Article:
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UNIT 7

SOCIAL STRATIFICATION

 

All social groups and societies contain differences amongst their members. Some groups have more access to the resources of society than others.  This means the daily life experiences of the various groups will be different.  Since there exists an unequal distribution of resources between group members, social stratification then, looks at the structured social inequality.  This unit will look at how groups of individuals, as well as nations, can be organized around a system of inequality.

This is a picture of the Titanic sinking.Social Stratification refers to  a system in which people are divided or ranked into layers according to their relative power, property, and prestige.  This hierarchical arrangement in society allows different access to power and resources.  Every society stratifies its members.  Some societies have greater inequality than others, but stratification is universal.  Social stratification persists over generations and involves not only inequality, but an established belief system to support it.  Social stratification is an important element in our daily lives, and it can even determine if we live or die.  At the bottom of the page I have recommended the movie "Titanic".  An assessment of the survivors found that 60% of first-class passengers survived, 36% of second-class passengers, and only 24% of third-class passengers survived. There have been three main systems of stratification throughout history: slavery, caste, and class.  Each is explored in greater detail below.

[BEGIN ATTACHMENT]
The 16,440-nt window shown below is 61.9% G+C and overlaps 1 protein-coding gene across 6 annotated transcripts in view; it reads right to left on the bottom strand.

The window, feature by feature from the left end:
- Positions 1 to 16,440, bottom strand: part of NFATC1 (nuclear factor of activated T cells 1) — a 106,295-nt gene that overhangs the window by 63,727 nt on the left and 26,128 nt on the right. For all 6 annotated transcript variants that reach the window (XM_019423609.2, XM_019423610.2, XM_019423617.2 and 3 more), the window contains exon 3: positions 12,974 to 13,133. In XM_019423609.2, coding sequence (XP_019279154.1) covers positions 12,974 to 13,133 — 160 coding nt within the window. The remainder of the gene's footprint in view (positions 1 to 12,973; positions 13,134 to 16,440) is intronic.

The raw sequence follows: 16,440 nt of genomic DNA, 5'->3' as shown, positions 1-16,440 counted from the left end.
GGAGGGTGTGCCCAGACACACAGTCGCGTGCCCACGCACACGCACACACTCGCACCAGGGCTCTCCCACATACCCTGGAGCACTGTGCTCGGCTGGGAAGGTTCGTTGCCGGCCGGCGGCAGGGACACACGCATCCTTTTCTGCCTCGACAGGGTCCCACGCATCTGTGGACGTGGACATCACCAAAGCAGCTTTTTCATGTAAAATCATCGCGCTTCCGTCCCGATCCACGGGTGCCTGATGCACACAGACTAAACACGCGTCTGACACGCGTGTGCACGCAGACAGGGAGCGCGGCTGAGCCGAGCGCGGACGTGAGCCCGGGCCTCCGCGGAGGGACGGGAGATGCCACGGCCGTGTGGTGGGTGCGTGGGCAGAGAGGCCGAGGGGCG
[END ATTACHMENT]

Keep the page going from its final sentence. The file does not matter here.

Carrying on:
Systems of Stratification

Slavery

This is a picture of a slave asking if he is not also a man and a brother.Although slavery still exists today, it does not receive overt governmental or cultural support. Yet, historically slavery as an institution existed in many of the world's dominant cultures.  Very few cultures of the world have avoided being enslaved by others.

Causes of Slavery.  Throughout history, people have been enslaved for three main reasons.  The first is the repayment of a debt.  In some cultures an individual who cannot pay a debt might be enslaved by the creditor.  Once the debt was paid the slave was to regain his freedom.  A second cause of slavery was for the violation of a law, such as murder or robbery.  A murderer or thief might be enslaved by the family of the victim as compensation for their loss.  The most common way to end up a slave occurred through war and conquest.  The losing group in a battle would often become slaves.

Conditions of Slavery.  The conditions of slaves varied by culture.  In some cases, slavery was temporary. You might be a slave for a set number of years, or you might be able to buy your way out.  Slavery was not always inherited by birth.  In some cultures, children of slaves were free.  Finally, not all slaves were powerless and poor.  Some slaves accumulated vast sums of wealth.  However, most slaves owned no property and were powerless.

1.  Excerpts from Slave Narratives

Slavery in the New World.  Slavery as an institution paralleled the development of the new world. The economies of the United States and Latin America depended on slave labor.  One new area of research on slavery in the New World takes a new look at the connection between slavery and racism.  It has long been believed that racism came first and that slavery was a byproduct of such racism.  New research seems to suggest the opposite.  Racism didn't lead to slavery, but rather slavery led to racism.  European culture developed an ideology to defend slavery that made their culture superior and other cultures, particularly African, inferior.

1.  Focus on Slavery in the New World

2.  Life Aboard a Slave Ship